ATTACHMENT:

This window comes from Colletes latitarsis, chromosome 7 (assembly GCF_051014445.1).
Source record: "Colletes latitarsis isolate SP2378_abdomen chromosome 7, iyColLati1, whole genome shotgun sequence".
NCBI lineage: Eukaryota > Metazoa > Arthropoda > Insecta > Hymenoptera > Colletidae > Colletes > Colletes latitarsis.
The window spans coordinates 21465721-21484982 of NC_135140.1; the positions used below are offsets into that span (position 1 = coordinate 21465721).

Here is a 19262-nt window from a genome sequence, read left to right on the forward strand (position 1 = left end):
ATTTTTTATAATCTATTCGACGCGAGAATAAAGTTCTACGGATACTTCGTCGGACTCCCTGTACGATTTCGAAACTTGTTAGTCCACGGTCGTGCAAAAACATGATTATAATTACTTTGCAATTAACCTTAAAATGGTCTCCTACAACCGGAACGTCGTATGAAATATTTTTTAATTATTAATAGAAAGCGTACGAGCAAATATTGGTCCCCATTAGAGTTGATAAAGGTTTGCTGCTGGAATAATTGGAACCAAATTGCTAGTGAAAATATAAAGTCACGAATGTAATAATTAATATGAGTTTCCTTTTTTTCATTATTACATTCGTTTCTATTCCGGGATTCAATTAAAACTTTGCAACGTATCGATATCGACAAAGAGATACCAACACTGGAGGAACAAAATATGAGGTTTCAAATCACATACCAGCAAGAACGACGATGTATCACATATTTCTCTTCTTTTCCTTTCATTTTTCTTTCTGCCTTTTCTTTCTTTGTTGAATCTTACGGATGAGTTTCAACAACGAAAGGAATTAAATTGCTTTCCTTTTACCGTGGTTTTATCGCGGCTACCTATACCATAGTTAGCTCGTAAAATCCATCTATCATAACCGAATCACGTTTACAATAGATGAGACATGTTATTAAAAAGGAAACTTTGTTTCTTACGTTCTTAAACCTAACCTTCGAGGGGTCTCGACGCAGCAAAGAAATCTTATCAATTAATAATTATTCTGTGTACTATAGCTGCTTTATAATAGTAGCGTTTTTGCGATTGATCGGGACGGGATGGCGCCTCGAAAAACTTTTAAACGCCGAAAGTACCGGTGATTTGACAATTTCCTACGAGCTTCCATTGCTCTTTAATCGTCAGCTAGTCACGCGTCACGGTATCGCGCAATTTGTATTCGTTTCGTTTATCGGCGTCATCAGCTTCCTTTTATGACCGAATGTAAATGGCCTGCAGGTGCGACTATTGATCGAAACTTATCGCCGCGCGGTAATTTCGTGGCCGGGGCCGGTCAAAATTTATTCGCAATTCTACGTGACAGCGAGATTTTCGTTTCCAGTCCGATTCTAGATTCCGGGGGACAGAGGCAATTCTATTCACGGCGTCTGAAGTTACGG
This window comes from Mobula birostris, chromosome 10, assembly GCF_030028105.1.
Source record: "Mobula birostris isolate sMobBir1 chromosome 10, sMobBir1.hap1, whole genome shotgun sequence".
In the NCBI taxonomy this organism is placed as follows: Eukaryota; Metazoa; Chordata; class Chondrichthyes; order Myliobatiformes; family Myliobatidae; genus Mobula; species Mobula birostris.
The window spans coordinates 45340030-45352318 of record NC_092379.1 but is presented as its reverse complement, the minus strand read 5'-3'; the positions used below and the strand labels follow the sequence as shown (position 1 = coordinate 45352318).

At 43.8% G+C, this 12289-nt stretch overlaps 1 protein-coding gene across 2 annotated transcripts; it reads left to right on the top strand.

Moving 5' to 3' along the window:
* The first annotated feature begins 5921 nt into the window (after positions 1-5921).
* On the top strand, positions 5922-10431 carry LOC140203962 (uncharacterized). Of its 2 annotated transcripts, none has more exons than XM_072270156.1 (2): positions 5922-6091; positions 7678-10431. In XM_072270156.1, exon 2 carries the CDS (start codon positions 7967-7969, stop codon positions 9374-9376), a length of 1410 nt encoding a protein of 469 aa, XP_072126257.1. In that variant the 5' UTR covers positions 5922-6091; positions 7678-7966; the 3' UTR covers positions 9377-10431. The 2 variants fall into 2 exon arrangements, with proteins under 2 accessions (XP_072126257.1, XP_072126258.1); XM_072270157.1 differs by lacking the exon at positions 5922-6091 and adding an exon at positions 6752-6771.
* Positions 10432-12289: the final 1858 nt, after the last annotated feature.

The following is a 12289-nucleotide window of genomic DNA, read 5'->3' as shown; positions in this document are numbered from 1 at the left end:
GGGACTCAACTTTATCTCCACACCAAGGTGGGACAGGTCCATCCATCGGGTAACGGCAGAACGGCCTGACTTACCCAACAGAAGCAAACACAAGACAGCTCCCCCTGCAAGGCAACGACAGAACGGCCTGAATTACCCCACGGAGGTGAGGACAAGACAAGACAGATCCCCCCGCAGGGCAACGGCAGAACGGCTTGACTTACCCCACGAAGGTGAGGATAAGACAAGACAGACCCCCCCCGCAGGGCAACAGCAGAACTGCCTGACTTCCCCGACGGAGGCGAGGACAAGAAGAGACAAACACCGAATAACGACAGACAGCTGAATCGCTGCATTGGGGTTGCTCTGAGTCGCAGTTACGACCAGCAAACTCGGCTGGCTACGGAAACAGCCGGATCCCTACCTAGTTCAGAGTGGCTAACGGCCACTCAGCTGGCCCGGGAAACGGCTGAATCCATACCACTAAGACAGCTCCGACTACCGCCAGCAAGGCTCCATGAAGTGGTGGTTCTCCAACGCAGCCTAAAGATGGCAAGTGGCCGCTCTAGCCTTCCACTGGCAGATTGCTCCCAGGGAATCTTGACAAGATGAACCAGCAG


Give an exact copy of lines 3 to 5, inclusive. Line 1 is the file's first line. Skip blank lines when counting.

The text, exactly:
NCBI lineage: Eukaryota > Metazoa > Arthropoda > Insecta > Hymenoptera > Colletidae > Colletes > Colletes latitarsis.
The window spans coordinates 21465721-21484982 of NC_135140.1; the positions used below are offsets into that span (position 1 = coordinate 21465721).

Here is a 19262-nt window from a genome sequence, read left to right on the forward strand (position 1 = left end):